Lightpainting: Tips, Tricks, and Secrets revealed
Since 22+ people blog readers on this popular post addressing whether or not I should share my light ‘secrets,’ new photographer Chris Huri received a complimentary personal mentoring session via phone. Whoop whoop!
To share with you what we spoke about, I recorded our 30-minute Q&A addressing his top ten questions about my photography. A summary of responses here (full responses shared in the video below):
1. Are you creating your “light painting” imagines in camera, or with post work?
Both. I try to nail it all in camera, which clients love to see on the back of the camera. However, I composite in Photoshop sometimes in case something didn’t turn out the way I was hoping.
2. Would you be able to point me in the direction of what tools create such beautiful, clean looking light painting? (LED flashlights, Glow Sticks, Etc)
Spend time at your local Home Depot or REI, not Adorama or B&H. The law of diminishing returns stands strong when it comes to lightpainting tools. $30 video lights or $10 LEDs work wonders.
3. I have been using my Speed Flash during my long exposure shots to expose my subject . I have basically been shooting a 15 or 30 second exposure, popping my speed light at the beginning of the exposure, and trying to create the light trail with the remaining time left on the exposure. Am I on the right track with this?
Yippers. However, full power pops with a large strobe diffused with a softbox or beauty dish will ensure a second set of hands or blurring eyes don’t creep into your work.
4. When you are working with a couple, what are some ways your able to get them to be so comfortable and willing to just interact and have fun with the camera?
Laugh at yourself and ensure your clients know this is part of the creative process. You both feed off each other and that’s when it becomes a collaborative (lightpainting) project.
5. What are some good tips that might help me learn to network better and create more job opportunities for myself?
Spread the love and it will come back ten fold.
6. Are there any books or websites you would recommend that have helped you with your photography on either the creative side or the business side?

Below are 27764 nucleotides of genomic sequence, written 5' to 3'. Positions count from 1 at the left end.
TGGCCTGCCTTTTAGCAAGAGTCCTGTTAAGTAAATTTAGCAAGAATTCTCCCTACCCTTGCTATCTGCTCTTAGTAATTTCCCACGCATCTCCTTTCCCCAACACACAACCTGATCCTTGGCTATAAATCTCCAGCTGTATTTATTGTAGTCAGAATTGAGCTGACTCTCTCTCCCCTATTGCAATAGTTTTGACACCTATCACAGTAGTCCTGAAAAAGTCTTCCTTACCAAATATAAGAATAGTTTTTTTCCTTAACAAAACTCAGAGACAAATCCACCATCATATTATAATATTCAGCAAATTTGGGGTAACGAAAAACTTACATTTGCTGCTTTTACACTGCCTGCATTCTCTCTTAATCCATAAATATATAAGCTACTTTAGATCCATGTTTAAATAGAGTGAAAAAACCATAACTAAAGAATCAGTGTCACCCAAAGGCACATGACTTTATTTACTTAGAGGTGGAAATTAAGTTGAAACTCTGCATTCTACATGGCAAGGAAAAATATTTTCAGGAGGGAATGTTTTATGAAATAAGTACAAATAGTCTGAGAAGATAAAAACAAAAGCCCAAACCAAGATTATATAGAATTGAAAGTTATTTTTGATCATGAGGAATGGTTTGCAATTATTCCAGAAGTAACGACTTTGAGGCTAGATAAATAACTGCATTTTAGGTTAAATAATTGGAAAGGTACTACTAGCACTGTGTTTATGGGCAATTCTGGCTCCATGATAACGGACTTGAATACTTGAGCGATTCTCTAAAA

Dusty art books and anything by Seth Godin or Sean Low.
7. Lately I have been trying to get out at least once a week alone and shoot some pictures, It doesn’t matter where, I just like to get out and shoot. Do you find yourself out alone shooting for just the experience?
Solitude and personal projects are a beautiful thing. I complete several each year.
8. What is your “go to” diffuser for your off-camera lighting setups: soft box, octobox, or beauty dish?
Go big or go home, but no matter what: KEEP IT SIMPLE. While a five-foot Octabank provides pretty light, a beauty dish is more compact and won’t blow over. But a single speedlight can be beautiful thing, too. It’s not how big it is, it is how you use it… Isn’t that what she said?
9. Who inspires you to work harder, learn more, and become a better photographer?
- On working hard: While I’m all about that, I’m more about working SMART. I’m a self-starter, so I motivate myself with encouragement from family and friends.
- On learning more: If continuing education is important for a doctor, its gotta be important for a photographer or artist. Take at least one workshop per year (preferably out of state) then follow my tips on how to get the most out of a photography workshop.
- On becoming a better photog: You are either getting better or worse. There is no such thing as hitting a plateau. Back yourself into a creative corner and think yourself out. If you don’t scare yourself into creating an important photo, repeat.
10. I currently work a full time job as a photographer/artist relations assistant. I find myself leaning towards being a full time working photographer but am struggling with the mental aspect of not having that steady paycheck, do you have any suggestions or tips for starting out in the free lance realm?
Follow the adage: Don’t put all your eggs in one basket. Read Laurence Kim’s thoughts on the pursuit of photography for love or money.
To see and hear my detailed responses to each of the questions posed above, watch the full video here :
Want more specifics? While in 30-minutes we explored answers to 10 important questions in-depth… imagine what we can cover during an 60-minute mentoring session in person !?!?
Contact me to learn more about personal mentoring. Sessions start at $150/hour with no holes barred and all questions answered.
*** Stay tuned on Friday for a big announcement regarding new tutorials on lightpainting***